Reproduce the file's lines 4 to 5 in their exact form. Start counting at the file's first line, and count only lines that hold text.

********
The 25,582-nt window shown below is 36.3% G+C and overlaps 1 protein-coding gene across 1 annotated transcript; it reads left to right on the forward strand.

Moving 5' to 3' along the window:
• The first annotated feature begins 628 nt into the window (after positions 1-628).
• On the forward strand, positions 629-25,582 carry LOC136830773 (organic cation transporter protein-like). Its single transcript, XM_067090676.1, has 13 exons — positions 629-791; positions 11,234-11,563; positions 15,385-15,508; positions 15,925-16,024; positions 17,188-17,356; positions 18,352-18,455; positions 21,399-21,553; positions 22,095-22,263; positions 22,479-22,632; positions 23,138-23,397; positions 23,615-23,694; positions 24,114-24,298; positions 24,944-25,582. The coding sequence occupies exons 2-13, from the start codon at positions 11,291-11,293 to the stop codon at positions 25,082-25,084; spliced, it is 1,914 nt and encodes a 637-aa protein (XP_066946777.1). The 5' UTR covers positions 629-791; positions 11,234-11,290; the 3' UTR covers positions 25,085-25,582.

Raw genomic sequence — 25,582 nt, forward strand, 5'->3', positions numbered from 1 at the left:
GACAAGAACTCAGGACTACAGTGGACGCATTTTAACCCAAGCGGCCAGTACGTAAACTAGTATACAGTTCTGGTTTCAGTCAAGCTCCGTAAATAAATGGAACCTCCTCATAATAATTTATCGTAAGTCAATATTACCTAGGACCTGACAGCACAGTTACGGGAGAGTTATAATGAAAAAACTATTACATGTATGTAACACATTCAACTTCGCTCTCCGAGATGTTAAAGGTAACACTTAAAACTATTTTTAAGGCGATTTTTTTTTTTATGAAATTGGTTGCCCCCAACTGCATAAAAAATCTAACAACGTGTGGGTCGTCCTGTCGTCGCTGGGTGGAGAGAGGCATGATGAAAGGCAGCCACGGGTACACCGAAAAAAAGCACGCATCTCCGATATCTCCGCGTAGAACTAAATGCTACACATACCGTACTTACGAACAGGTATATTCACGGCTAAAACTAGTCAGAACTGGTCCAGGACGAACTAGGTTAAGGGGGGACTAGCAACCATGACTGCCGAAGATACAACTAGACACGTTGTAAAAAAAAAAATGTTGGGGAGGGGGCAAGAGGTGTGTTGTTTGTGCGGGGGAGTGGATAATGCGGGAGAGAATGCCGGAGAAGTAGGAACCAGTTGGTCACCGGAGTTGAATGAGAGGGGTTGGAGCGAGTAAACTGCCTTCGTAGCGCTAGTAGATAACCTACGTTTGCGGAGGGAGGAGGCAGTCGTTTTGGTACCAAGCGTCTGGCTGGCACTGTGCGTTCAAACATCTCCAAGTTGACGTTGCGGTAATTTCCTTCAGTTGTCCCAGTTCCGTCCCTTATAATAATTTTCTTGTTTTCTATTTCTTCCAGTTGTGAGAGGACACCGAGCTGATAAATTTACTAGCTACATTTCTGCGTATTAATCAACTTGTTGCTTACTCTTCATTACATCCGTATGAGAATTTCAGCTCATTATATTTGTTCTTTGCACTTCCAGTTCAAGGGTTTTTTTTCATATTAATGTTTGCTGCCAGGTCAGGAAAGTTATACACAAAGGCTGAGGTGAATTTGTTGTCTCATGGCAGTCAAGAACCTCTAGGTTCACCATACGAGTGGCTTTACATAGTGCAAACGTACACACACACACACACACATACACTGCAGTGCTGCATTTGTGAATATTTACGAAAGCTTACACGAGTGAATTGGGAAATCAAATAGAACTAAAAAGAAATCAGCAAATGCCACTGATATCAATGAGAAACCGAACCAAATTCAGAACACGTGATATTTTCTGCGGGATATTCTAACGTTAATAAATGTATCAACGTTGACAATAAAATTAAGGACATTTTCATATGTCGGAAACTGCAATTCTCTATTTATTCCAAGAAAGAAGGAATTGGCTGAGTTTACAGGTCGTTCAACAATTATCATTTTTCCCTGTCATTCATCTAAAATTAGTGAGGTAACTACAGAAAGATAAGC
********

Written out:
• On the forward strand, positions 629-25,582 carry LOC136830773 (organic cation transporter protein-like). Its single transcript, XM_067090676.1, has 13 exons — positions 629-791; positions 11,234-11,563; positions 15,385-15,508; positions 15,925-16,024; positions 17,188-17,356; positions 18,352-18,455; positions 21,399-21,553; positions 22,095-22,263; positions 22,479-22,632; positions 23,138-23,397; positions 23,615-23,694; positions 24,114-24,298; positions 24,944-25,582. The coding sequence occupies exons 2-13, from the start codon at positions 11,291-11,293 to the stop codon at positions 25,082-25,084; spliced, it is 1,914 nt and encodes a 637-aa protein (XP_066946777.1). The 5' UTR covers positions 629-791; positions 11,234-11,290; the 3' UTR covers positions 25,085-25,582.

Raw genomic sequence — 25,582 nt, forward strand, 5'->3', positions numbered from 1 at the left: